In 2020 fourteen people have been killed by quad bikes on Australian farms, nearly double the total of eight from last year.
Last month a 12-year-old boy tragically died after a quad bike crash north of Alice Springs. On average 15 people die while riding a quad bike each year and thousands more are injured.
The Australian Competition and Consumer Commission (ACCC) remarks that quad bikes are inherently unstable and have a high risk of rolling over. “Data from coronial reports, work health and safety and hospital data, show the majority of quad bike fatalities or injuries are due to crush injuries caused by the quad bike rolling over the rider or pinning them with enough force to cause asphyxiation,” a spokesperson from the ACCC said.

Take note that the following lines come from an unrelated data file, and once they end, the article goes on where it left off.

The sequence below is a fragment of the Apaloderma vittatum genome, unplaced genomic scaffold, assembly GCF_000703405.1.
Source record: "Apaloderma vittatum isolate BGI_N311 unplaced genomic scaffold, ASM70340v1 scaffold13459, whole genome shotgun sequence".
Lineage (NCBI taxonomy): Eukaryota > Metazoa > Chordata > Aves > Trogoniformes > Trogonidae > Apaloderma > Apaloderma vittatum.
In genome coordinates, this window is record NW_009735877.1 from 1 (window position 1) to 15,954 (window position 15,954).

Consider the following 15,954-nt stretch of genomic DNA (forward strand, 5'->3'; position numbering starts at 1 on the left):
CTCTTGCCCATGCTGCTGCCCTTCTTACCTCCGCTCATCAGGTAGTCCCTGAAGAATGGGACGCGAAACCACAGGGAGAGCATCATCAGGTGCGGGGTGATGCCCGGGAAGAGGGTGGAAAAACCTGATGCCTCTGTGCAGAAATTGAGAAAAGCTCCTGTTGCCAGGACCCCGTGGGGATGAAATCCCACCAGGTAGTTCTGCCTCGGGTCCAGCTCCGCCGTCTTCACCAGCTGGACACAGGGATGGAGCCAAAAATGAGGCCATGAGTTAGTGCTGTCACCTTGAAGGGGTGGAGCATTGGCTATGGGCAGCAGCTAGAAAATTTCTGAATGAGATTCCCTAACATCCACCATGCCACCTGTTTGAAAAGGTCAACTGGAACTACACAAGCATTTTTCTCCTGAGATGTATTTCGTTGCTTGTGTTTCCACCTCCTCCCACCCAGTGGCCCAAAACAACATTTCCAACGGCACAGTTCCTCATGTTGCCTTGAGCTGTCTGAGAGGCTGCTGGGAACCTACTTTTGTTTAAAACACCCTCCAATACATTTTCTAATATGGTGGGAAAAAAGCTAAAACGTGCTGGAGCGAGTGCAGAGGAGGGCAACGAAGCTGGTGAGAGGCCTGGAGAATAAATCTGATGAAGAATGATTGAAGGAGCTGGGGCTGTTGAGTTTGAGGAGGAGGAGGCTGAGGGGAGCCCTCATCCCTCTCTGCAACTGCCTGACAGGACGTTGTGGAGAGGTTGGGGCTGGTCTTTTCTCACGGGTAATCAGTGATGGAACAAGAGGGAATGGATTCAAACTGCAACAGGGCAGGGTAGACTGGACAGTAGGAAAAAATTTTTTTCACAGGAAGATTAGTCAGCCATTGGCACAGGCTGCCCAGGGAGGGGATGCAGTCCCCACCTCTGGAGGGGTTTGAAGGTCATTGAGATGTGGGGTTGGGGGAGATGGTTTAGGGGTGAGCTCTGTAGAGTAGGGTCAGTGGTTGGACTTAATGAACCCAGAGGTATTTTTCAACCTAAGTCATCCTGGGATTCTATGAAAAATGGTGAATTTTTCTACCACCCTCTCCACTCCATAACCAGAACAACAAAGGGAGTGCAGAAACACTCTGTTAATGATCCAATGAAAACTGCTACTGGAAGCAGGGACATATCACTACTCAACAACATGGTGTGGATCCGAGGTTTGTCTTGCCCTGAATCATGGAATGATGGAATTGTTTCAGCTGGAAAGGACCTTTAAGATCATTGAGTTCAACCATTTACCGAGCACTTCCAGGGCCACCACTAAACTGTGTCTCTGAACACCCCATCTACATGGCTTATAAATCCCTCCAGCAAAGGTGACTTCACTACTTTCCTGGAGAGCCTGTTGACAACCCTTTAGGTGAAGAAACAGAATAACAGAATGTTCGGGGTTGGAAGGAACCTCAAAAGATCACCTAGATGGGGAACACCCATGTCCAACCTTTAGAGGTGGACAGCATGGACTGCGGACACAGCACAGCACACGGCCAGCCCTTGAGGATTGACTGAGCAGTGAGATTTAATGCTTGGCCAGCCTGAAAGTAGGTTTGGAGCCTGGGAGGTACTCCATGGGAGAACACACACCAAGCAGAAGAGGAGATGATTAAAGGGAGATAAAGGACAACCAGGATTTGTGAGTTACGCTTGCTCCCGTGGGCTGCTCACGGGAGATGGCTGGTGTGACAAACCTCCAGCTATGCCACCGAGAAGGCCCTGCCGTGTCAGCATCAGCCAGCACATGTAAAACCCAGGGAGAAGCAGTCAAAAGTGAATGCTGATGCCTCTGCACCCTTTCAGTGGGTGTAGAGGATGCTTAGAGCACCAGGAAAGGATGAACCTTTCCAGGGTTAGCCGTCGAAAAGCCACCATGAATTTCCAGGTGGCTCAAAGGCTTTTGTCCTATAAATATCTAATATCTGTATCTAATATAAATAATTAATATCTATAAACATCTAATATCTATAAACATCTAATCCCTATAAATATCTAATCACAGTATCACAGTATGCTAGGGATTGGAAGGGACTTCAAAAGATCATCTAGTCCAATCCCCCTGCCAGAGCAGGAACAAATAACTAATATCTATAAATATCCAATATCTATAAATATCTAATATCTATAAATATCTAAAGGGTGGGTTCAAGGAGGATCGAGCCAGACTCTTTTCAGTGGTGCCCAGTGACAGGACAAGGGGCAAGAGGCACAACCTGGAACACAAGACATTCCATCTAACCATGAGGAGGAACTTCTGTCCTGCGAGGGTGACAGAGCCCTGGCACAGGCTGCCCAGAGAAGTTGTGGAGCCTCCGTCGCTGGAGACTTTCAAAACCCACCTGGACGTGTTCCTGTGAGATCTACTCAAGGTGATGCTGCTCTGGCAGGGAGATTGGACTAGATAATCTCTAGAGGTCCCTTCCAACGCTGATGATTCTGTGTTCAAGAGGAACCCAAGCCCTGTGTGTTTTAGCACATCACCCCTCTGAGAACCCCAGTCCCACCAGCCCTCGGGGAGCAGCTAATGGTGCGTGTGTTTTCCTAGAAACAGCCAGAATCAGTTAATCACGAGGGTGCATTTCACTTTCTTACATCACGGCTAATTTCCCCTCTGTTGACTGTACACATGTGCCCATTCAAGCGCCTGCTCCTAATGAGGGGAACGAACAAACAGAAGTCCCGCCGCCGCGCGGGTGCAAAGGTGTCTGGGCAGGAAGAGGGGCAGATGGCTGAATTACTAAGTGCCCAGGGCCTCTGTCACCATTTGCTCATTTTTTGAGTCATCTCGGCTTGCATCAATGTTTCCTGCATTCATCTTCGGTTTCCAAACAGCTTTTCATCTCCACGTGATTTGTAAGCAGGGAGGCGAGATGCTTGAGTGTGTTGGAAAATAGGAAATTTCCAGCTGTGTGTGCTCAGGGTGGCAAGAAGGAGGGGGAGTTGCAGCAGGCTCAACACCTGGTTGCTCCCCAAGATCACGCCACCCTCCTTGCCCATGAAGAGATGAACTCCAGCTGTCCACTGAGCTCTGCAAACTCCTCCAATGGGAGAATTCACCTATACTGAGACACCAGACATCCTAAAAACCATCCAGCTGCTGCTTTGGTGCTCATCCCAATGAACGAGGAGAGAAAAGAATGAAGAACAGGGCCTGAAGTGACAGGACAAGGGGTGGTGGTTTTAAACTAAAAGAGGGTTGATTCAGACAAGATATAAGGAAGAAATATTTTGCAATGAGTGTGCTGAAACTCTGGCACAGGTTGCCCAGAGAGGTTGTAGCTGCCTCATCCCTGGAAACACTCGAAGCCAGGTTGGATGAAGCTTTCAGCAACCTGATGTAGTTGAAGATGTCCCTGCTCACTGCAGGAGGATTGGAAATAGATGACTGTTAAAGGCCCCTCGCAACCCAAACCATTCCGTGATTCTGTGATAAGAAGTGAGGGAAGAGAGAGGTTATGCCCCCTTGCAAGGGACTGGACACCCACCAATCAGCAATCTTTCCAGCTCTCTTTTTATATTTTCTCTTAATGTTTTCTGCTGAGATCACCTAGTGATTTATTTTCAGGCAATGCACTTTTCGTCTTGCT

The ACCC has recently mandated the use of operator protective devices to all new quad bikes and directly imported second-hand quad bikes. The change will come into effect by 2021 to help protect riders. Operator protective devices work by preventing the weight of the quad bike resting on the rider, by holding it off the ground and creating a survival space. The ACCC hopes this mandatory enforcement will help save lives on Australian farms.
Unfortunately, some manufacturers such as Honda, Yamaha and Polaris have said they will stop selling quad bikes in Australia when the regulation comes into force in October 2021. However, others have indicated they will work towards meeting the new safety standard as soon as possible.
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